Date of Graduation

Spring 5-18-2018

Document Access

Restricted Project/Capstone - USF access only

Degree Name

Master of Arts in Asia Pacific Studies (MAPS)


College of Arts and Sciences


Asia Pacific Studies

First Advisor

Brian Komei Dempster

Second Advisor

David H. Kim

Third Advisor

John K. Nelson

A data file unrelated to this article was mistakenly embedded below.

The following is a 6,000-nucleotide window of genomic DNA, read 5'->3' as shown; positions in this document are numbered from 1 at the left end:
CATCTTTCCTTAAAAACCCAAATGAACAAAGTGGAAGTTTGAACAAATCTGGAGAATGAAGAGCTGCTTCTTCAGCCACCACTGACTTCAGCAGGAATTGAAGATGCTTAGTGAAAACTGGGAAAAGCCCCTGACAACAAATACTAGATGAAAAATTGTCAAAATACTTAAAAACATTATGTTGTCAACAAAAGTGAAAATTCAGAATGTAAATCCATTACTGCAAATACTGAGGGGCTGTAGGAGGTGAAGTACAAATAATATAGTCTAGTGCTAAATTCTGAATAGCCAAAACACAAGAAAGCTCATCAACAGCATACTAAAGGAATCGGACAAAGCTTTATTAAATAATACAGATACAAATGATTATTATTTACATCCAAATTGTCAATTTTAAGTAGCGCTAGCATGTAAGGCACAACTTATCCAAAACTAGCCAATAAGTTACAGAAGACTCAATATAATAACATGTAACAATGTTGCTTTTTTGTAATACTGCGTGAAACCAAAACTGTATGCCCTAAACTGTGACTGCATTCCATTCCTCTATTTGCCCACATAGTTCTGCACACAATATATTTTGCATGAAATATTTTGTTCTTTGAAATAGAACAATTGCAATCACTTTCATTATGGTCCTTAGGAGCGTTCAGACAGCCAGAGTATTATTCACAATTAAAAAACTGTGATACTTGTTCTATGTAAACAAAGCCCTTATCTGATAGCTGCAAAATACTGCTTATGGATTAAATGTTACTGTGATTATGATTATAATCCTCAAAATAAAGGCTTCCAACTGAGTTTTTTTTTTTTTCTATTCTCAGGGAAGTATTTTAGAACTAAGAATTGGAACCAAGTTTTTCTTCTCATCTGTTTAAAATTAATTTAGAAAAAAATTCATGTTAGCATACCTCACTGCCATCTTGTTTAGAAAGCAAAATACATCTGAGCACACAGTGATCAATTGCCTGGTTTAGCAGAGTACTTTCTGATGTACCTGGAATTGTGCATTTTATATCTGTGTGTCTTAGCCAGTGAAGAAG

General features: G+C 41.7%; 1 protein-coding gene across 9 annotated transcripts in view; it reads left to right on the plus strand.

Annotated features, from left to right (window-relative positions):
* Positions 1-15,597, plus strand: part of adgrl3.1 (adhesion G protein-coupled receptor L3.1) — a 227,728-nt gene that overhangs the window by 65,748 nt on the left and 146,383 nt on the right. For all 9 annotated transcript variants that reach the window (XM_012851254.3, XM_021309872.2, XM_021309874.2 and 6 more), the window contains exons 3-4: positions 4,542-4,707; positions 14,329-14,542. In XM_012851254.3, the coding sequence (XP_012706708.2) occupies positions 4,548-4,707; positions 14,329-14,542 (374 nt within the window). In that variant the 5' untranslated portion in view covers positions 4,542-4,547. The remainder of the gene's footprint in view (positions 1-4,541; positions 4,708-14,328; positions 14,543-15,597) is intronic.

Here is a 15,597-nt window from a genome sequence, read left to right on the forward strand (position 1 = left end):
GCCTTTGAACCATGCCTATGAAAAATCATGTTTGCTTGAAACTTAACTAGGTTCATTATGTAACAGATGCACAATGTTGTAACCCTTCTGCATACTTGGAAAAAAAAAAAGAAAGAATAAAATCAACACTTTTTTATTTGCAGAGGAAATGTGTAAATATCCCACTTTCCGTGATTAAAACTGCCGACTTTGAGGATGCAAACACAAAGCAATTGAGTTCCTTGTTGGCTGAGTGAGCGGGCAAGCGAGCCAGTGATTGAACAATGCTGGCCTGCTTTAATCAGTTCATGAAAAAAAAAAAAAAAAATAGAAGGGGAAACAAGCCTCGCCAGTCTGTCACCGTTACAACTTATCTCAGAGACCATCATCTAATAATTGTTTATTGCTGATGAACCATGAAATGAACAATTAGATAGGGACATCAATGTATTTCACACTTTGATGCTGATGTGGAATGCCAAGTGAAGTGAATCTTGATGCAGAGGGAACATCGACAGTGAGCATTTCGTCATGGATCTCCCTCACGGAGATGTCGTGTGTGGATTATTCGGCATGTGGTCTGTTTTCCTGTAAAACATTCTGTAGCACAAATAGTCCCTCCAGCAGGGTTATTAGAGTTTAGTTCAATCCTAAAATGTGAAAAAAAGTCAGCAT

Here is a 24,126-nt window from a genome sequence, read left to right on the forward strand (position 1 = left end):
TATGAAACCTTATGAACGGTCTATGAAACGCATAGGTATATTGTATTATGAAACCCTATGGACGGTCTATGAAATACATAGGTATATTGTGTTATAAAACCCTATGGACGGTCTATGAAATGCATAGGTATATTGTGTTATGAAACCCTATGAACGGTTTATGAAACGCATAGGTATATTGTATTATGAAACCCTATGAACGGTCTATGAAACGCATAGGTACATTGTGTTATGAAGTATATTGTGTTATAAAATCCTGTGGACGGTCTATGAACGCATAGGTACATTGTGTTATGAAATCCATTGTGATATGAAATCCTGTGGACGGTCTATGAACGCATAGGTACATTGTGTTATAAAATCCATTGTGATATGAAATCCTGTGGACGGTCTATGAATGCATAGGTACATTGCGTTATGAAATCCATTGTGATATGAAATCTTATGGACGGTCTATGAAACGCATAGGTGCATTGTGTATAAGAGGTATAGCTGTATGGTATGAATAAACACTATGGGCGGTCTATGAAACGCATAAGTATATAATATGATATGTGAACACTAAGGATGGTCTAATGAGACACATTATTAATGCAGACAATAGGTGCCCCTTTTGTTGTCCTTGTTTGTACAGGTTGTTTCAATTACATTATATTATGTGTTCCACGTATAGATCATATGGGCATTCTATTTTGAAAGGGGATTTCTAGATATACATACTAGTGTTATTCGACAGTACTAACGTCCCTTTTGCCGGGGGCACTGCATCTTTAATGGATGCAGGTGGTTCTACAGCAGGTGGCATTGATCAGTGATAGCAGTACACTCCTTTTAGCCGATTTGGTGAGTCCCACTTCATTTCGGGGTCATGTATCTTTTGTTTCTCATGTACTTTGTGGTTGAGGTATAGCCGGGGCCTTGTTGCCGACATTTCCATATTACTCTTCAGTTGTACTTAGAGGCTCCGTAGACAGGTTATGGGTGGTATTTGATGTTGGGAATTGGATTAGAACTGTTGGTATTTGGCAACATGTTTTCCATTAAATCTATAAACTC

Although Buddhists practitioners have always been taught to avoid unnecessary consumption, they often purchase Buddhist symbolic objects such as Mala beads, Buddhist pendants and charms, Buddhist car pendants, house decorations, and so on. How is it that followers of a religion who seek to be liberated from consumerism, in turn, form an exceptional type of consumerism—one which is validated through the concept of the “sacred canopy”? What motivates and encourages these followers to purchase such Buddhist symbolic objects? This paper traces the causes that inform the purchase intention of Asian Buddhist consumers as they acquire Buddhist symbolic objects. The paper uses the Theory of Planned Behaviors (TPB), which categorizes three influential factors—including one’s attitude toward the behavior, subjective norms about the behavior, and perceived behavior control—in order to discover motives for consumerism. Moreover, using various methods of data analysis, the paper finds that with a high level of religious commitment, people are more affected by subjective norms that reinforce the importance of buying Buddhist symbolic objects. Significantly, when it comes to purchasing these objects, Buddhist consumers are less likely to be affected by their perceived behavior toward such consumption. This paper builds on the existing discourse about the relationship between consumer behaviors and their religion, drawing upon the concept of “sacred canopy” introduced by Peter Berger (1967) and “religious commodification” defined by Pattana Kitiarsa (2008). This paper’s findings add dimension and nuance to our understanding about the driving forces behind the purchasing intention of Buddhist consumers.

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